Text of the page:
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Old 11-01-2007, 03:22 AM   #1
pocs
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what does "linux as a gateway mean"?


Hi,

I am quite new to linux and when i try to set up squid as proxy server, I read an article stating we can set up squid box as a gateway...what does that mean actually?

i have one modem connect with router at 192.168.0.100. and 192.168.0.101 to 103 is my window machine and 192.168.0.104 is my ubuntu with squid set up.

HHmm, browsing at my router i said something like default gateway with ip address. so my router is a gateway now? and then have to change the gateway to 192.168.0.104?

Any help would be appreciated

Thanks
 
Old 11-01-2007, 04:13 AM   #2
Tinkster
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To use Linux(Squid) as a gateway you'd need two NICs in
the box, and plug it between the DSL modem and a switch
of which the other machines at home would be hanging.

Something like:

INTERNET <--modem--> LINUX <-----> SWITCH <---windows boxes


Linux could get a lease e.g. on eth0 (e.g. 192.168.0.104) from
the modem, and serve a separate subnet on eth1 (192.168.5.1/24)

That way ALL web-traffic would have have to pass through the
Linux-box, and it would become quite easy for you to add content
filtering or block certain sites via e.g. DansGuardian or SquidGuard



Cheers,
Tink
 
Old 11-01-2007, 04:28 AM   #3
acid_kewpie
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in terms of what "gateway" means, it's just a metaphor with that machine effectively being in control of a gate to allow you to pass through or not. Pretty simple analogy that should make the roles and responsibilities fairly clear. feel free to imagine lots of client sheep and a shepherd proxy server standing at the gate... or not.
 
Old 11-01-2007, 05:12 AM   #4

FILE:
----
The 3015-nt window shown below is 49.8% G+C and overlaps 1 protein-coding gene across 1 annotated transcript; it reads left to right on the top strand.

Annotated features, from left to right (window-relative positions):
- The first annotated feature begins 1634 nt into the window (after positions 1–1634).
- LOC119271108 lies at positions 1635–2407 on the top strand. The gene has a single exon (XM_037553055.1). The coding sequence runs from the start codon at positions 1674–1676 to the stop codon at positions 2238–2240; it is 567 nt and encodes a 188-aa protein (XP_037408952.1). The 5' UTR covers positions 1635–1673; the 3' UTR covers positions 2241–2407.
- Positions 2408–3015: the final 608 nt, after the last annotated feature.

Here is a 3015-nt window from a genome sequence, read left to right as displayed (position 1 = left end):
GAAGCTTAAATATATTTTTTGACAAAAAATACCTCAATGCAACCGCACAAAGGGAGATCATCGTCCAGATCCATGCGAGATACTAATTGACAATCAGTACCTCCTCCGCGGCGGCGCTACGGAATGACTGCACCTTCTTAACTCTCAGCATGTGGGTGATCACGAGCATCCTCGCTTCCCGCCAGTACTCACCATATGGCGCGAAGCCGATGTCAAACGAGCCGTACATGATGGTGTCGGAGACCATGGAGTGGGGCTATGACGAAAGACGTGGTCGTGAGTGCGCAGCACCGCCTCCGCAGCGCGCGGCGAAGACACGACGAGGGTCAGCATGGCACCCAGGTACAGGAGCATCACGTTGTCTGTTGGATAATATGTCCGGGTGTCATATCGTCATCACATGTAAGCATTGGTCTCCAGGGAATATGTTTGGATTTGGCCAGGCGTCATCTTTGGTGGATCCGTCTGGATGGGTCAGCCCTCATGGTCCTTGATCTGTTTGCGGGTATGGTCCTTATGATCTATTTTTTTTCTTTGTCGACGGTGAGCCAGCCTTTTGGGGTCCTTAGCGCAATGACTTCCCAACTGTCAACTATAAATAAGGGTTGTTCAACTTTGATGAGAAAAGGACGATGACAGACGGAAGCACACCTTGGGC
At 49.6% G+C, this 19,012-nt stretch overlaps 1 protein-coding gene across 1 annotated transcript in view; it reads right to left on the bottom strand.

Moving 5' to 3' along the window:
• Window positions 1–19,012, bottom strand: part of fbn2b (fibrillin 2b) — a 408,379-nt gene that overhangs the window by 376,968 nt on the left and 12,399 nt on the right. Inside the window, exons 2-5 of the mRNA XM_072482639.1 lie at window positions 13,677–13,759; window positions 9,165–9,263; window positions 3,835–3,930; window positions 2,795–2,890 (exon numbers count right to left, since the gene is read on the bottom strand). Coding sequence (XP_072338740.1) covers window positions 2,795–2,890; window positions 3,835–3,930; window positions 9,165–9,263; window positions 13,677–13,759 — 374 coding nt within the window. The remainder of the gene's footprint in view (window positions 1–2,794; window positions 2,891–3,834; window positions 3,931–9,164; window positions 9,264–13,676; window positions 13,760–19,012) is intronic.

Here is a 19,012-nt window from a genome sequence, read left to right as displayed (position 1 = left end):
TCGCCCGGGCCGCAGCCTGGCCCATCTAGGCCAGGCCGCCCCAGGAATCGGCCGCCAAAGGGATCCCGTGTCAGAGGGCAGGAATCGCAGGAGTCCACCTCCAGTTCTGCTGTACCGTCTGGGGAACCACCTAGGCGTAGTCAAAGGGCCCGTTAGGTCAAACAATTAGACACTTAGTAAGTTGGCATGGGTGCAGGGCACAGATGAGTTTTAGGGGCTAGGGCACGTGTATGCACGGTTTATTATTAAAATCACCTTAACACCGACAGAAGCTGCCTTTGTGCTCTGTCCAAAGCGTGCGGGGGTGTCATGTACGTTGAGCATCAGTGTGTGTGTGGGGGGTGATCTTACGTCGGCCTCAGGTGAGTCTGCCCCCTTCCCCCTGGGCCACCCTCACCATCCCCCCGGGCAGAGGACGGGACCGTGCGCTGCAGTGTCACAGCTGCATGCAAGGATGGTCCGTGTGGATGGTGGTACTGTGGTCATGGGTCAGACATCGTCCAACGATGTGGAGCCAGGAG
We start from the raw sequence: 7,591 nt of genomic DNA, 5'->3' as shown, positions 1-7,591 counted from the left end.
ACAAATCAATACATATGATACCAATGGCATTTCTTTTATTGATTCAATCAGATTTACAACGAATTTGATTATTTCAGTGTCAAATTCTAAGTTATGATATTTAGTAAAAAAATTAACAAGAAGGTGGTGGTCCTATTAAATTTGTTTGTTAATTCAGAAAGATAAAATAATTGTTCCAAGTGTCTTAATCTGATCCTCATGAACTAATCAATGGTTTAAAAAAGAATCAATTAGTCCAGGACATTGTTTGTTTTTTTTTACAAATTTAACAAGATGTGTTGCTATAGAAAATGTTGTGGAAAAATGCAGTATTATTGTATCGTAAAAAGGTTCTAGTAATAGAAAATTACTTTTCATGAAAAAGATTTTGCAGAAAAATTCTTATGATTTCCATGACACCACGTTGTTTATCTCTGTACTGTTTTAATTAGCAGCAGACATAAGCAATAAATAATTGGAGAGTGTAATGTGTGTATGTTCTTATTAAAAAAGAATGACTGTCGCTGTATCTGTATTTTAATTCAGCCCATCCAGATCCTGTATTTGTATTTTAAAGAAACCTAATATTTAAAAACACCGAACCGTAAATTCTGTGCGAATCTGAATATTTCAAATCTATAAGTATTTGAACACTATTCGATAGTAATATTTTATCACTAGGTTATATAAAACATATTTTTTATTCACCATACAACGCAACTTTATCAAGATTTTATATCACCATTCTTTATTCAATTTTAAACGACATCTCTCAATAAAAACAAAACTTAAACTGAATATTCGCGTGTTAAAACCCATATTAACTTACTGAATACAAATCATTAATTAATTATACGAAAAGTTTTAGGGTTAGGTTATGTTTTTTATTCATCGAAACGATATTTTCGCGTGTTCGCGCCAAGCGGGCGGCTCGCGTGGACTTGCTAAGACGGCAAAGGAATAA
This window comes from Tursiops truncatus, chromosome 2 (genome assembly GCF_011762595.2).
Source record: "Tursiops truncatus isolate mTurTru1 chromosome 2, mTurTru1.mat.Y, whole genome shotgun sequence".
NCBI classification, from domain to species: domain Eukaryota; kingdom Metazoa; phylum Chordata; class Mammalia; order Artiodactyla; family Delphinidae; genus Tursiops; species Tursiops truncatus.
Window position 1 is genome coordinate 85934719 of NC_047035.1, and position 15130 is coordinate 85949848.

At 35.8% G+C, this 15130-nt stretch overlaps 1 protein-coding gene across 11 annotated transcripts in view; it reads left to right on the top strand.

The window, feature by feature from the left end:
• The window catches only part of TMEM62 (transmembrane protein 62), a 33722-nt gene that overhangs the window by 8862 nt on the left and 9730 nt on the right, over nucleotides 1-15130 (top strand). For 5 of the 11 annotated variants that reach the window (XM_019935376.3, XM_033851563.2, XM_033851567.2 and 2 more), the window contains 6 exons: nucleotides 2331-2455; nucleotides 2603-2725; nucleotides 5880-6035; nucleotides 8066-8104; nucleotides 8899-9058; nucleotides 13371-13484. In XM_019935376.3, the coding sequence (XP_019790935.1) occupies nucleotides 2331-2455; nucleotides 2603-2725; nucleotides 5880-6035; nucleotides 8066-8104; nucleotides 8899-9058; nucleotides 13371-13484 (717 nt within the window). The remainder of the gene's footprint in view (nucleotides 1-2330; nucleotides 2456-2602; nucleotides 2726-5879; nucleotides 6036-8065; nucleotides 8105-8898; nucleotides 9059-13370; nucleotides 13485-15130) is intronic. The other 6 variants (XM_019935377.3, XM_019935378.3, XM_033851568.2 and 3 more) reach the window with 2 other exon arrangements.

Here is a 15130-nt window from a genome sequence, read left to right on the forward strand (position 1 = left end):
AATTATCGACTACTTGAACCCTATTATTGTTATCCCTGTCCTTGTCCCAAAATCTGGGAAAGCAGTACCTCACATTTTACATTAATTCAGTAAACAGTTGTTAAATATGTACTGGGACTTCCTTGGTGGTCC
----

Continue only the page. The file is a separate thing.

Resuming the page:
blackhole54
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See this wikipedia article for a definition/explanation of network gateways.

Right now your router is acting as your gateway to the Internet. Your present configuration is fine if you are manually configuring your client machines (for example their browsers) to use your proxy. If you want to run a transparent proxy (which does not require manual configuration of the clients and where the clients have no choice but to use the proxy), then you must set your squid machine up with two NICs and force all the traffic to pass through that machine. In which case, that machine will also be acting as a gateway.

To do this (run transparent proxy) you would hook one NIC up to your router and the other NIC up to a hub/switch where you would also connect all of your client machines. The client machines would then be running on a separate subnet from your router and you would probably want the squid machine to become a DHCP server for that subnet.

EDIT: If you are manually configuring the IP addresses, etc on your client machines, you won't need to set up DHCP

Last edited by blackhole54; 11-01-2007 at 05:15 AM.
 
Old 11-01-2007, 08:01 AM   #5
pocs
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Hi all,

Thanks for the reply,
I have actually post my question in networking section at http://www.linuxquestions.org/questi...orking-594921/
it is that all the technical term i couldn't understand,
my problem actually is that i want to restricted 192.168.0.104 only and log all the internet activity they use, hence i use squid proxy, but i ended up doesn't know what i am doing when it comes to transparent proxy. I want to set up individual account for my ubuntu so that each user has their unique login, so i am able to trace what each user is doing in internet. If i personally have to set up their web broswer to user proxy, when my staff found out and change it back to direct connection, my effort will be wasted.
 
Old 11-01-2007, 10:06 PM   #6
blackhole54
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Quote:
Originally Posted by pocs View Post
If i personally have to set up their web broswer to user proxy, when my staff found out and change it back to direct connection, my effort will be wasted.
It gets very confusing having two threads discussing the same thing, which is why LQ rules forbid it. You are getting good advice on the other thread, so I would suggest you go back to it to get your problem solved. Even though it is not a "newbie" thread, you can ask about what you don't understand. If you don't want to (re)configure the router (an option I had not even thought of!) then to enforce use of the proxy you will need to get another interface card for the box running squid and set up another subnet as I outlined in my last post.
 
  


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